Feeds

UK public IT spending to surge

It's Criminal!

  • alert
  • submit to reddit

Security for virtualized datacentres

UK public sector spending on technology will grow by 9 percent a year until 2005, according to a new report from Ovum Holway

The report which is previewed in the Financial Times, notes that the commercial market for software and services will grow just 0.3 per cent a year between 2001 and 2005, a poor showing compared to the buoyant public sector.

In all, Ovum Holway predicts in "The Public Sector 2003" report that the public sector software and IT services market will be worth £7 billion in 2006.

The report from the research firm breaks the UK's public sector market into six segments for analysis: central government, local government, health, education, defence and criminal justice.

The paper notes that the criminal justice sector has been tipped as the strongest prospect for companies seeking to sell into the public sector; the criminal justice software and services market is expected to grow by an astonishing 25 per cent on average between 2001 and 2006, while the health market should grow by 20 per cent on average. Spending on software in the education market, meanwhile, is actually expected to decline over the term.

The Ovum Holway report is the latest research to prove the strong trend upward in government business for technology companies in the UK. The Management Consultancies Association, an organisation of the biggest management consulting firms in the UK, said in its annual report that earnings from public sector work for its members rose 53 per cent between 2000 and 2001 to £509 million. Fees from work with the central government alone rose a tidy 73 per cent to £420 million. The association said that public sector work in 2001 represented 13 per cent of total fee income for its members, up from 9 per cent in 2000.

© ENN

Security and trust: The backbone of doing business over the internet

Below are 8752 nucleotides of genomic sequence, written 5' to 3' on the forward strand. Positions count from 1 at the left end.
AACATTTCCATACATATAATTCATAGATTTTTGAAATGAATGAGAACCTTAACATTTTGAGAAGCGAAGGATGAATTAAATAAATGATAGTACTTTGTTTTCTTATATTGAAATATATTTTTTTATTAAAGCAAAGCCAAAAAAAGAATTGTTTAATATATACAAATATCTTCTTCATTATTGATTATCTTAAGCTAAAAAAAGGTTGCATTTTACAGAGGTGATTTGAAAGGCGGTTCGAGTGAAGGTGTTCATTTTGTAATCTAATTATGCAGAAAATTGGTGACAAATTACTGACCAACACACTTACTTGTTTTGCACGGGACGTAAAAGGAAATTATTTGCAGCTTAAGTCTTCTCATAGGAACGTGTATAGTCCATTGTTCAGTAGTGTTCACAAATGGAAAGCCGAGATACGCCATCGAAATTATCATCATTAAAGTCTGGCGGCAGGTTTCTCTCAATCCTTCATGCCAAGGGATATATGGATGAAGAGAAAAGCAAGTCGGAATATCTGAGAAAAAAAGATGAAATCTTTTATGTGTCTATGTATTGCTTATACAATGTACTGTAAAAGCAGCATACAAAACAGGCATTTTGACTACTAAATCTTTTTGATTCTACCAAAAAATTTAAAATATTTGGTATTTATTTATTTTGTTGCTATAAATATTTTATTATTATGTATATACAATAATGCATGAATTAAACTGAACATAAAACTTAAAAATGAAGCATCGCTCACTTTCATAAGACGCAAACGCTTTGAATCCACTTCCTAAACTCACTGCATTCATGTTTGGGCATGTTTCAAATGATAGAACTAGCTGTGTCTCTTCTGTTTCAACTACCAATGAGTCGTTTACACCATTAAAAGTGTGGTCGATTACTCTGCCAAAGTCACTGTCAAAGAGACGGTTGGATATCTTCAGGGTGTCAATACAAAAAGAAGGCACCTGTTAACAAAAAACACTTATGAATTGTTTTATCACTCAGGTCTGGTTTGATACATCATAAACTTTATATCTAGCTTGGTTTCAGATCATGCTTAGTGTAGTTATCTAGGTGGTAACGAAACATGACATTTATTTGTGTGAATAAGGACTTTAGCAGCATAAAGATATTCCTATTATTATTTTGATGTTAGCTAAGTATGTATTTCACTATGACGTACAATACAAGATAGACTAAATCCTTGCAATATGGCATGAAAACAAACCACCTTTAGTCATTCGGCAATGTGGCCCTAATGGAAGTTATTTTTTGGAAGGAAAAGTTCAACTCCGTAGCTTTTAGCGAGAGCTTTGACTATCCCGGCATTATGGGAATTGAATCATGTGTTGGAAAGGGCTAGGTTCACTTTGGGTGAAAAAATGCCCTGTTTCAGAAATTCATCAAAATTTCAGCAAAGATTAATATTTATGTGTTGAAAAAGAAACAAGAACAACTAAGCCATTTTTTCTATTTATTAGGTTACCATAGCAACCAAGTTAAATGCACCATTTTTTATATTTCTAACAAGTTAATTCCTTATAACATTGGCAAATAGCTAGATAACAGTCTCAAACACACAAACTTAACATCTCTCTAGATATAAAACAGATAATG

More from The Register

next story
Phones 4u slips into administration after EE cuts ties with Brit mobe retailer
More than 5,500 jobs could be axed if rescue mission fails
Driving with an Apple Watch could land you with a £100 FINE
Bad news for tech-addicted fanbois behind the wheel
Phones 4u website DIES as wounded mobe retailer struggles to stay above water
Founder blames 'ruthless network partners' for implosion
Sony says year's losses will be FOUR TIMES DEEPER than thought
Losses of more than $2 BILLION loom over troubled Japanese corp
Radio hams can encrypt, in emergencies, says Ofcom
Consultation promises new spectrum and hints at relaxed licence conditions
Big Content Australia just blew a big hole in its credibility
AHEDA's research on average content prices did not expose methodology, so appears less than rigourous
Special pleading against mass surveillance won't help anyone
Protecting journalists alone won't protect their sources
Bono: Apple will sort out monetising music where the labels failed
Remastered so hard it would be difficult or impossible to master it again
prev story

Whitepapers

Secure remote control for conventional and virtual desktops
Balancing user privacy and privileged access, in accordance with compliance frameworks and legislation. Evaluating any potential remote control choice.
WIN a very cool portable ZX Spectrum
Win a one-off portable Spectrum built by legendary hardware hacker Ben Heck
Storage capacity and performance optimization at Mizuno USA
Mizuno USA turn to Tegile storage technology to solve both their SAN and backup issues.
High Performance for All
While HPC is not new, it has traditionally been seen as a specialist area – is it now geared up to meet more mainstream requirements?
The next step in data security
With recent increased privacy concerns and computers becoming more powerful, the chance of hackers being able to crack smaller-sized RSA keys increases.